21 September

News: The First Bedlam Farm Blogging Workshop: Nov. 7-8, At Pompanuck Farm

by Jon Katz
First Blogging Workshop
First Blogging Workshop

I have been writing on Internet blogs for nearly 30 years, and in that time the blog has moved from the periphery to center of American culture, of creativity, publishing, individual expression, and for many people, business and work. In the Corporate Nation, big media has become tightly controlled by profit-making corporations who often curb expression to meet marketing goals and make money.

Technology is freeing us.

I started my blog in 2007, it has transformed my writing life and has partially replaced the book as the center of my creative work. I hope I will always be a book writer, but the blog has become my living memoir, my great work. I’d love to help others and share what I have learned. I love teaching, I’ve taught at NYU, the Hubbard Hall Arts Center, Yale and other colleges and at various workshops and literary conferences.

I’ve written 28 books, and various articles for Rolling Stone, Wired, The New York Times and the Wall Street Journal. I worked at the Washington Post and the Philadelphia Inquirer and was Executive Producer of the CBS Morning News.

My blog gets more than four million visits a year, and has about 350,000 unique users. I am into the third year of a subscription program, which I believe is the future for writers and creatives like myself.

The blog is about individual voice and expression.

We forget that the original American media was begun by farmers and merchants who wrote essays and arguments and posted them up on their fences and trees. The Internet has returned this great and important gift to people, however rich or poor, wherever they live. The only thing you need to be a blogger is a computer and some strong creative ideas about what to write or publish on it. Blogs can be free, or can be customized depending on resources.

I believe in the blog, my blog has changed, empowered and enriched my life, and especially my creative life. A few years ago, blogs were a choice for creatives. Now they are an urgent necessity. So I’m going to teach a one-and-a-half day workshop November 7 and 8 at the very beautiful Pompanuck Farm Institute outside of Cambridge, N.Y. Pompanuck Farm is a gorgeous retreat and learning center, 90 beautiful acres to walk on and appreciate. The meeting rooms are beautiful and comfortable. The farm borders a vast state park and is a beautiful and peaceful place to spend a weekend in the Fall.

There are rooms available at Pompanuck for those who wish to stay there, the rooming arrangements are separate, although we can guide you with arrangements.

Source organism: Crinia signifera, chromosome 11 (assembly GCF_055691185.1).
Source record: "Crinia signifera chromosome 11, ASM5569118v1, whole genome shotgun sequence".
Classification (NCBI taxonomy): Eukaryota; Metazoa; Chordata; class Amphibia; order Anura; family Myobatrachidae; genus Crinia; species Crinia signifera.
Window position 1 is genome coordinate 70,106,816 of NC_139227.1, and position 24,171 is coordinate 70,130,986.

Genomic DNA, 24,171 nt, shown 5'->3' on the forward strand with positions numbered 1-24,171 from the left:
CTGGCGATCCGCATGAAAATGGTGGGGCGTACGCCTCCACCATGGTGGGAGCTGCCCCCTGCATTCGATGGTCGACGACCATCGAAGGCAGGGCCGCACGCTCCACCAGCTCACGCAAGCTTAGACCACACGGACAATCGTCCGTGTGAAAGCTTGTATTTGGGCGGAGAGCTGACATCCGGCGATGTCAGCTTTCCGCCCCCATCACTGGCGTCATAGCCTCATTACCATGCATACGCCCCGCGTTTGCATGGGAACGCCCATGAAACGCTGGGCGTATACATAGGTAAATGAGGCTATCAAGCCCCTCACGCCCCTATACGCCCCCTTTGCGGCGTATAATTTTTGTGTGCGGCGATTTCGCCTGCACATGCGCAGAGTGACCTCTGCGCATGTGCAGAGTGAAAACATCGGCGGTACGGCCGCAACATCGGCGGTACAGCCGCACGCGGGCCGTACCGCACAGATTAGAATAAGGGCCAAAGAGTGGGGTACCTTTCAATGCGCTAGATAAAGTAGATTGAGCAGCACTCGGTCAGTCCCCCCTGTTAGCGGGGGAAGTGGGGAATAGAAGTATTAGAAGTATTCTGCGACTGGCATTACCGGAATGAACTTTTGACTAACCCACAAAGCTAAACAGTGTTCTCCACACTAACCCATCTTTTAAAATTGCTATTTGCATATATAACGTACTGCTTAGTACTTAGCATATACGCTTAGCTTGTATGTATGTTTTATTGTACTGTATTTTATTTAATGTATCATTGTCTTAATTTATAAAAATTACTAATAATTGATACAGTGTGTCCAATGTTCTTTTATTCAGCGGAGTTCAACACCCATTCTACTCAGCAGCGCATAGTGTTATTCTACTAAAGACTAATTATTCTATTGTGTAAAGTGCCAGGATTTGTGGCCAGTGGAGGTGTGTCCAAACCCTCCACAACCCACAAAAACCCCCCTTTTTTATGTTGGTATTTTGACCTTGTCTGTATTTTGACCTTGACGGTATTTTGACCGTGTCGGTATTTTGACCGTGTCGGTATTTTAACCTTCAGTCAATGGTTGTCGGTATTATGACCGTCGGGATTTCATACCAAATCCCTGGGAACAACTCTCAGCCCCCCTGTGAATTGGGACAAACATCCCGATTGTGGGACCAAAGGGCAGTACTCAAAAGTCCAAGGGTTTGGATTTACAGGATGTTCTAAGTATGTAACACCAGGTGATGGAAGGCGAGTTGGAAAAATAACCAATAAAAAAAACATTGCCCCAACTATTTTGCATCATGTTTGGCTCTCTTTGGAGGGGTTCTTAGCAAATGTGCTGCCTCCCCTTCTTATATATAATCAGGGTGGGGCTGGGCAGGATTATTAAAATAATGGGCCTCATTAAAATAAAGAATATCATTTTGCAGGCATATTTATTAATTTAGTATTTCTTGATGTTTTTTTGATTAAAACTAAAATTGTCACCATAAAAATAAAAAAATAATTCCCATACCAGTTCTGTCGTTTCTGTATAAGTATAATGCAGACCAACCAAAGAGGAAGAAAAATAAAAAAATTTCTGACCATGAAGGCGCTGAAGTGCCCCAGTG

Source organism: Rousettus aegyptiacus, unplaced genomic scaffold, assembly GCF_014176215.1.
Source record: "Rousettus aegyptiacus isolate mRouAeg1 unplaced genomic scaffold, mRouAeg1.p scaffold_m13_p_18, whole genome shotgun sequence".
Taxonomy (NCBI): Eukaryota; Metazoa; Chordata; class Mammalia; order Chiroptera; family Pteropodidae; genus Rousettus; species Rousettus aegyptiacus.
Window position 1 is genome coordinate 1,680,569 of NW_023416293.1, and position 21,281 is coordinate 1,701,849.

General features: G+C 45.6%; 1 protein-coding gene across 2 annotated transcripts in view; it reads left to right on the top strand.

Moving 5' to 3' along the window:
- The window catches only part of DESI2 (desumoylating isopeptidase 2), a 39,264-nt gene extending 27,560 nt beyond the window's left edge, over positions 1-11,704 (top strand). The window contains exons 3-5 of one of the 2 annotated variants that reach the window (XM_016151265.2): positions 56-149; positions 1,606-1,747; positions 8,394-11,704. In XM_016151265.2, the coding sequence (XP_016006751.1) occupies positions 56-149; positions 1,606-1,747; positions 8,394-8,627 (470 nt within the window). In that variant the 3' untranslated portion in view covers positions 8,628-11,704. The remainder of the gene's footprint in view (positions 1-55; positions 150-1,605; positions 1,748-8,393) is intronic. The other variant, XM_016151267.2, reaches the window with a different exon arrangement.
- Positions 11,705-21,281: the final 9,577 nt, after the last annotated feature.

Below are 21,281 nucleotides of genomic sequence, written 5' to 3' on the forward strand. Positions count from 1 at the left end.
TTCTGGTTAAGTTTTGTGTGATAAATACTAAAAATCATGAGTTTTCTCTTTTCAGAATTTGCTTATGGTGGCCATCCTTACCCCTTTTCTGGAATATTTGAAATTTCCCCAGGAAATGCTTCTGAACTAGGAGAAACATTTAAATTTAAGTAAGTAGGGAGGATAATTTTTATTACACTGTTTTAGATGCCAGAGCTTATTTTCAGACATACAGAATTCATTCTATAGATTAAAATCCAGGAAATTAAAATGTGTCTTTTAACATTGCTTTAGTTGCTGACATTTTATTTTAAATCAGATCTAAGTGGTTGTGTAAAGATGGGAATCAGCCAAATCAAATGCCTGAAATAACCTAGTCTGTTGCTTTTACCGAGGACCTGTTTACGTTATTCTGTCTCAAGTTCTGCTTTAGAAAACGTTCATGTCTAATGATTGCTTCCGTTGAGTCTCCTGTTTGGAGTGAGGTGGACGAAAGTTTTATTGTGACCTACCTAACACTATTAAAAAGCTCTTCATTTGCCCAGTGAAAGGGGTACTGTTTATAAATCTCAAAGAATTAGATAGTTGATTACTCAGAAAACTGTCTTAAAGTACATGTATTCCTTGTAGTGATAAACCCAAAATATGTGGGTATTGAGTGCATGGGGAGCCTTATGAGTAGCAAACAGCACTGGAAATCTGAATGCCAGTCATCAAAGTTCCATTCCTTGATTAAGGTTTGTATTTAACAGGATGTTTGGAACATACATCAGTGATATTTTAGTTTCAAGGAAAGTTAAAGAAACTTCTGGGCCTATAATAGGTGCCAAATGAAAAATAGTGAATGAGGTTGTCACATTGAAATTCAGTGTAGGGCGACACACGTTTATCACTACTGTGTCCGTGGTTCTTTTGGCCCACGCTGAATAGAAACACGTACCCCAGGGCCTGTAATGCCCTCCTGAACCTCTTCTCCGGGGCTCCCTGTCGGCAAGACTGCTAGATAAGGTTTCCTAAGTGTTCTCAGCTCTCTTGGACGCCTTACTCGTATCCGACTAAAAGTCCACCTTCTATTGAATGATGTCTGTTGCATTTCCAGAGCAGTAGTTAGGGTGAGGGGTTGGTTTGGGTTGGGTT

The fee will be $400 and will not include food or lodging. On Saturday, the class will from from 10 a.m. to 4:00, and on Sunday from 10 a.m. to noon. I will teach most of the time, but we all also talk about the creative elements of blogging, what makes a blog enduring and successful. Alex Dery Snider, a very gifted writer and communications specialist, will talk about social media and it’s impact on the blog and on individual expression and creativity. Rachel Barlow, a writer and computer expert will talk about the concrete details of how to set up a blog, what the options are,  and how blogs work.

The class is meant for bloggers of every level, I don’t wish to focus too much on the technical details of blogging – this is not a software or computing course.  I am not a computer whiz or expert, but we will cover the basic steps of building blogs from scratch. Experienced bloggers who wish to talk about content and direction are very welcome.

I find that many people, especially those over 30, are frightened about blogging, they are concerned about coming out in public with their ideas and their work, uncertain about whether they have anything to offer, whether their friends and family will like what they say. We will be talking about fear of blogging and how to overcome it. The Internet can be a raucous and intimidating place, we will talk about how to handle it.

Red and Fate will be workshop dogs. Dogs keep things loose. I’m limiting the class to 10 people, nothing is required but a desire to learn about blogs and a willingness to be open, to share and listen. I will ask people who wish to attend the class to submit a very brief – two or three paragraph – explanation of who they are, where they are, and why they want to take the course.

This will be a helpful class – no hostility or pressure will be permitted. You have to be comfortable and safe to learn. I believe teaching should be stimulating and fun. I believe people should be encouraged, not discouraged.

You can send inquiries and reserve places by contacting Deb Foster, our friend and event co-ordinator. She will handle  applications and payments and has information about food and lodging (Lunch is available at Pomanuck, food is not included in the workshop fee). You can e-mail her at [email protected].

I expect the class will fill up, but if for any reason we don’t have ten people we will postpone or cancel the workshop. This is somewhat of an experiment, the first of a series of workshops and gatherings Maria and I are planning to conduct at Pompanuck, all relating to art and creativity.  Bedlam Farm and Pompanuck are teaming up to bring creative workshops there. I am excited to be offering this, people have been asking me for some years to do it, we’ll see if the interest is real. I’m ready.

So if you are interested, e-mail Deb Foster (not me, please) and let’s get started: [email protected] Hope to see you in November. Information will also be available at the Bedlam Farm Open House on Columbus Day Weekend if spots are still available.

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